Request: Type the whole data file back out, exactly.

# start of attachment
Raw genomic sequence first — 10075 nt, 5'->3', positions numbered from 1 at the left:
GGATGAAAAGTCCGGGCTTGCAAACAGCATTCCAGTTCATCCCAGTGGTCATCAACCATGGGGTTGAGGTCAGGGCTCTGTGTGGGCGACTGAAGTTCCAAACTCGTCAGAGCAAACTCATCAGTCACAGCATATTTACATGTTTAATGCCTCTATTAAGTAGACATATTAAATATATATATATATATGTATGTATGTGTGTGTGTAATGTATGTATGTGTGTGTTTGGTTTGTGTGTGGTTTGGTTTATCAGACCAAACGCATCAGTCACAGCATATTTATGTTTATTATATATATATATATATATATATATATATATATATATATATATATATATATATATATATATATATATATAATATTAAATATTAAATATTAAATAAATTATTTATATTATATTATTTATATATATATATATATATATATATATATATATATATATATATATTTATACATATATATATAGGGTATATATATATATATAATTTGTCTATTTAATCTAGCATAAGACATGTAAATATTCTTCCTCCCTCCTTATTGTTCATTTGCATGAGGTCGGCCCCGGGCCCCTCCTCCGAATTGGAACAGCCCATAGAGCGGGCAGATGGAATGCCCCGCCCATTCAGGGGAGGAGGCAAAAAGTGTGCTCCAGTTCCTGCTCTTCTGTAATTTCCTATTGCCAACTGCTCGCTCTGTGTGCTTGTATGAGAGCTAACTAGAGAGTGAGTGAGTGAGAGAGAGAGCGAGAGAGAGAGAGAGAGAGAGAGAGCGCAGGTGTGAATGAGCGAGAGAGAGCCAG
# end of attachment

Raw genomic sequence first — 10075 nt, 5'->3', positions numbered from 1 at the left:
GGATGAAAAGTCCGGGCTTGCAAACAGCATTCCAGTTCATCCCAGTGGTCATCAACCATGGGGTTGAGGTCAGGGCTCTGTGTGGGCGACTGAAGTTCCAAACTCGTCAGAGCAAACTCATCAGTCACAGCATATTTACATGTTTAATGCCTCTATTAAGTAGACATATTAAATATATATATATATATGTATGTATGTGTGTGTGTAATGTATGTATGTGTGTGTTTGGTTTGTGTGTGGTTTGGTTTATCAGACCAAACGCATCAGTCACAGCATATTTATGTTTATTATATATATATATATATATATATATATATATATATATATATATATATATATATATATATATATATATATAATATTAAATATTAAATATTAAATAAATTATTTATATTATATTATTTATATATATATATATATATATATATATATATATATATATATATATTTATACATATATATATAGGGTATATATATATATATAATTTGTCTATTTAATCTAGCATAAGACATGTAAATATTCTTCCTCCCTCCTTATTGTTCATTTGCATGAGGTCGGCCCCGGGCCCCTCCTCCGAATTGGAACAGCCCATAGAGCGGGCAGATGGAATGCCCCGCCCATTCAGGGGAGGAGGCAAAAAGTGTGCTCCAGTTCCTGCTCTTCTGTAATTTCCTATTGCCAACTGCTCGCTCTGTGTGCTTGTATGAGAGCTAACTAGAGAGTGAGTGAGTGAGAGAGAGAGCGAGAGAGAGAGAGAGAGAGAGAGAGCGCAGGTGTGAATGAGCGAGAGAGAGCCAG